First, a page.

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Pirates of the Caribbean

On Stranger Tides

Rating: 2 out of 5 stars.

Pirates of the Caribbean: On Stranger Tides, the third sequel and fourth film in Disney’s lucrative franchise, is commercial filmmaking at its witless, joyless, unimaginative worst.

With Keira Knightly and Orlando Bloom (and their respective characters) no longer a part of the franchise, On Stranger Tides moves Captain Jack Sparrow, the (seemingly) perpetually drunk, borderline amoral anti-hero (and pirate), front and center.

Sparrow arrives in London, ostensibly to save his one-time First Mate, Gibbs (Kevin McNally), from the hangman’s noose. Sparrow’s impromptu plan goes awry, temporarily leading to his capture and an audience with the British monarch, King George (Richard Griffiths).

Sparrow rejects King George’s demand for Sparrow to guide a British expedition to the Fountain of Youth, escaping into the darker corners of London’s underground to avoid the king’s men and to find the Sparrow impersonator who’s been actively recruiting a crew for a voyage to the New World.

In his search, Sparrow crosses path with Angelica (Penélope Cruz), a once-chaste woman Sparrow seduced, corrupted (he found her in a nunnery), and unceremoniously dumped. Also searching for the Fountain of Youth, Angelica makes Sparrow an offer he can’t refuse (she kidnaps him). Sparrow awakens aboard the “Queen Anne’s Revenge,” a pirate ship belonging to the most feared pirate to sail the Seven Seas, Blackbeard (Ian McShane).

Blackbeard also happens to be Angelica’s long-lost father. Coal-black evil to his shrunken, Grinch-like heard, Blackbeard hopes to circumvent a prophecy involving his demise at the sword-point of a one-legged man in a fortnight. Angelica unconvincingly believes Blackbeard, or rather his soul, can be saved.

On Stranger Tides may be less convoluted than the bloated second and third installments (and shorter, running time wise, too), but that’s just another way to damn the fourth installment in the franchise with the faintest of faint praise. Loosely inspired by Tim Powers’ unrelated dark-fantasy novel, “On Stranger Tides” (published in 1987), the fourth installment, once again written by Ted Elliot and Terry Rossio, sends three groups after the Fountain of Youth, Sparrow/Blackbeard/Angelica; Captain Barbossa (Geoffrey Rush), Sparrow’s former nemesis and now a British privateer; and the Spanish. But the race is kept mostly offscreen, appearing periodically to jump-start On Stranger Tides during frequent lulls in dramatic momentum due to Elliot and Rossio’s tell-don’t-show, exposition-heavy dialogue scenes.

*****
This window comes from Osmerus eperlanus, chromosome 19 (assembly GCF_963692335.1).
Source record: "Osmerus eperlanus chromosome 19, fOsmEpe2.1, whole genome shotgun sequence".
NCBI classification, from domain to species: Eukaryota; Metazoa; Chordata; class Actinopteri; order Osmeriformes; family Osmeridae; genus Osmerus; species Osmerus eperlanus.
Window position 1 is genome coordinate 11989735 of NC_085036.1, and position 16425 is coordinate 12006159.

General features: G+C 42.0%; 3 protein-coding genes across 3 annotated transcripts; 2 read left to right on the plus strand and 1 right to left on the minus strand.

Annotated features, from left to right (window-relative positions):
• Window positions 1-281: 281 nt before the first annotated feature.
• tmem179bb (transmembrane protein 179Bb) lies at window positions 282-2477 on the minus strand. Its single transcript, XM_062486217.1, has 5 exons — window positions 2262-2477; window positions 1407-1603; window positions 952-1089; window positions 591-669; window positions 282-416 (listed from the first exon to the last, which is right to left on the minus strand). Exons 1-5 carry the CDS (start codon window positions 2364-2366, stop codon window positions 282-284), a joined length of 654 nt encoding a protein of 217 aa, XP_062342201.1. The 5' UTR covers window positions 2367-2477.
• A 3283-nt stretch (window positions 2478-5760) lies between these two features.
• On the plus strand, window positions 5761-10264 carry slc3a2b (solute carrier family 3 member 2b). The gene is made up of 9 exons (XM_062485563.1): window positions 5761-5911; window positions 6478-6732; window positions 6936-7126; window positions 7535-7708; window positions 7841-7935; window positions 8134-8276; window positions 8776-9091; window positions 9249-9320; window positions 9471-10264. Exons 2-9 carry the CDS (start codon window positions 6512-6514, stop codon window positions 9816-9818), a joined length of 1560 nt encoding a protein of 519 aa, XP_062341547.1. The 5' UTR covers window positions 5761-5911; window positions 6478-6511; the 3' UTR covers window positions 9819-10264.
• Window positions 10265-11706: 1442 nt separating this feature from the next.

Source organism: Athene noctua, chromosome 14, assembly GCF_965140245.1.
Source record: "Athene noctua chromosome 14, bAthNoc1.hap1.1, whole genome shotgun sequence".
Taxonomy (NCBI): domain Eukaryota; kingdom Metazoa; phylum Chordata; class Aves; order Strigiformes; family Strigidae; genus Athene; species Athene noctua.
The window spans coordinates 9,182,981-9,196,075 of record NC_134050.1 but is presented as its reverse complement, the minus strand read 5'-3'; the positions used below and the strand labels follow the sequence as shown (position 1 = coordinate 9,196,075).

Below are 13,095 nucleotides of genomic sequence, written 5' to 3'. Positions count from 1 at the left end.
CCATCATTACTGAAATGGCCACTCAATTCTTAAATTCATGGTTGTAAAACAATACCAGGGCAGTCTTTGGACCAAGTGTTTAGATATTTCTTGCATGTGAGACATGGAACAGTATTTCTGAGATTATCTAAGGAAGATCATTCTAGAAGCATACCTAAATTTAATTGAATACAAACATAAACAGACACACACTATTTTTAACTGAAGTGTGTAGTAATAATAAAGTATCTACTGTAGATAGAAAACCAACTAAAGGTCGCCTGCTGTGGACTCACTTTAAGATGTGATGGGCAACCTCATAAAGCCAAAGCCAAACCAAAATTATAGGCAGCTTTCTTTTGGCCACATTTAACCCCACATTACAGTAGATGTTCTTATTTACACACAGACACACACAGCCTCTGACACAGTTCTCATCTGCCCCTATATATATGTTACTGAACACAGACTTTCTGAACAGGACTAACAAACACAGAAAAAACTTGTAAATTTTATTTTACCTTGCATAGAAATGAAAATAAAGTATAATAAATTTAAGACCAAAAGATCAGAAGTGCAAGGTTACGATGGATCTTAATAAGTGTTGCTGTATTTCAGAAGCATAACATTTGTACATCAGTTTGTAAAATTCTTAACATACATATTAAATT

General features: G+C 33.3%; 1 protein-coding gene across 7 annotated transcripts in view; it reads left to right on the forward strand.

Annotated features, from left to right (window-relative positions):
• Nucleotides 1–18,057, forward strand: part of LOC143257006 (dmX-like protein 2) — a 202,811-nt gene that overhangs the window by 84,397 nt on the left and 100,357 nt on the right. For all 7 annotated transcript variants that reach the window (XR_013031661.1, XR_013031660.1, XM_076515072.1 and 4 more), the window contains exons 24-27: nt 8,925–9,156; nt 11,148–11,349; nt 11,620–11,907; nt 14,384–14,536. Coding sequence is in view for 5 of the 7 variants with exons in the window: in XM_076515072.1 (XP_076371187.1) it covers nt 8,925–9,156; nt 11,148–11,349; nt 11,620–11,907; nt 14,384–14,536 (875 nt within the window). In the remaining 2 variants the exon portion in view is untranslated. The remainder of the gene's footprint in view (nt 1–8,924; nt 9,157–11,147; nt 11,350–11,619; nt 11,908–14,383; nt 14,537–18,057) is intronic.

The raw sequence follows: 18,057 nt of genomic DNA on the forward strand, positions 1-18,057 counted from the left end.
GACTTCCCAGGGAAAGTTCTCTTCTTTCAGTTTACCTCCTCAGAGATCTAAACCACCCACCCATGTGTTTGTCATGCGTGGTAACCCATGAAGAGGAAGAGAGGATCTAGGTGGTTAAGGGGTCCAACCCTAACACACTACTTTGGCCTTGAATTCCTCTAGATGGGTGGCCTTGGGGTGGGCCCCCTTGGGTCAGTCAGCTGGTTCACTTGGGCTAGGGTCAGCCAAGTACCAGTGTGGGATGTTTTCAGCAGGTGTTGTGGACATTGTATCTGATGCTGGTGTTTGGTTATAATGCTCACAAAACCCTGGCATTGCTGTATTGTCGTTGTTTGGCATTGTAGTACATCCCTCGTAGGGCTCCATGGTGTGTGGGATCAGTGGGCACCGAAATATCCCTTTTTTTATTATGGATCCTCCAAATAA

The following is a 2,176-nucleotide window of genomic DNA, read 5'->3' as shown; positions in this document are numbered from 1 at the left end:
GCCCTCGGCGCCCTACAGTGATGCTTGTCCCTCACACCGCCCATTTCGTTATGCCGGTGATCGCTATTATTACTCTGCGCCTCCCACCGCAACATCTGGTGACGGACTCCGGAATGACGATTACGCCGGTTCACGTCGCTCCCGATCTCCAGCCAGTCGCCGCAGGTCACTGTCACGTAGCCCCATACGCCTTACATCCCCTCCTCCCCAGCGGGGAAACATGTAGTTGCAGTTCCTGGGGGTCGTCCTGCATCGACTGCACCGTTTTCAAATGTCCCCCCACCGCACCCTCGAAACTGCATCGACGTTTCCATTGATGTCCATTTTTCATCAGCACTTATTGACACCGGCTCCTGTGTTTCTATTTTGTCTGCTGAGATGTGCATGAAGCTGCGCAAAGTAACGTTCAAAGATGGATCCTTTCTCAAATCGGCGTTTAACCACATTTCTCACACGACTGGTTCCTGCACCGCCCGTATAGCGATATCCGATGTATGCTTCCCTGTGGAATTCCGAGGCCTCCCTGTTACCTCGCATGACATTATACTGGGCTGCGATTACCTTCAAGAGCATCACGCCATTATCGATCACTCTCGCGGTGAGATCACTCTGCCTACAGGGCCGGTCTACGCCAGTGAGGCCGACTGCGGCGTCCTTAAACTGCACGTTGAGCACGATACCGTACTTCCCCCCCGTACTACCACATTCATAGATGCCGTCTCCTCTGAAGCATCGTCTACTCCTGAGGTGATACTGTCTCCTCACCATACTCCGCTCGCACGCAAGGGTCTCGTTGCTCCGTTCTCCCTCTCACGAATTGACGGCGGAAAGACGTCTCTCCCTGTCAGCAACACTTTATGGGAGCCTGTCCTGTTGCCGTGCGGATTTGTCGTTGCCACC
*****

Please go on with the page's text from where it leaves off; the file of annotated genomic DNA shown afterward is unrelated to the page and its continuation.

Elliot and Rossio also cram in an unnecessary, underwritten romantic subplot involving Philip (Sam Claflin), a clergyman kidnapped by Blackbeard, and a dark-haired mermaid, Syrena (Astrid Berges-Frisbey), key to the Fountain of Youth plot point.

With three-time Pirates director Gore Verbinski refusing to return for a fourth installment, Disney gave Elliot, Rossio, and new director Rob Marshall (Nine, Chicago) a mandate to bring On Stranger Tides in on a modest $200 million budget. With roughly half the number of visual effects-heavy shots (1,100 versus 2,000 for the third installment), On Stranger Tides lacks the big fantasy- and pop-oriented set pieces of its predecessors, a bottom-line decision that makes it the least visually engaging or compelling entry in the four-film franchise.

To be fair, On Stranger Tides does contain one effects-heavy scene involving mermaids, but it’s marred by Marshall’s inexperience directing action, murky visuals, and unconvincing CG.

Little of the preceding will matter, of course, if Pirates of the Caribbean: On Stranger Tides becomes, like its predecessors, a massive commercial hit (the previous three entries filled Disney’s coffers to the tune of $2.6 billion globally). Regardless of On Stranger Tides’ commercial success, however, that won’t change an immutable fact: It’s time to send Sparrow into permanent celluloid exile.

Depp, obviously bored with playing Sparrow a fourth time, might agree, but the lure of another sizable paycheck practically guarantees a fifth Pirates of the Caribbean installment.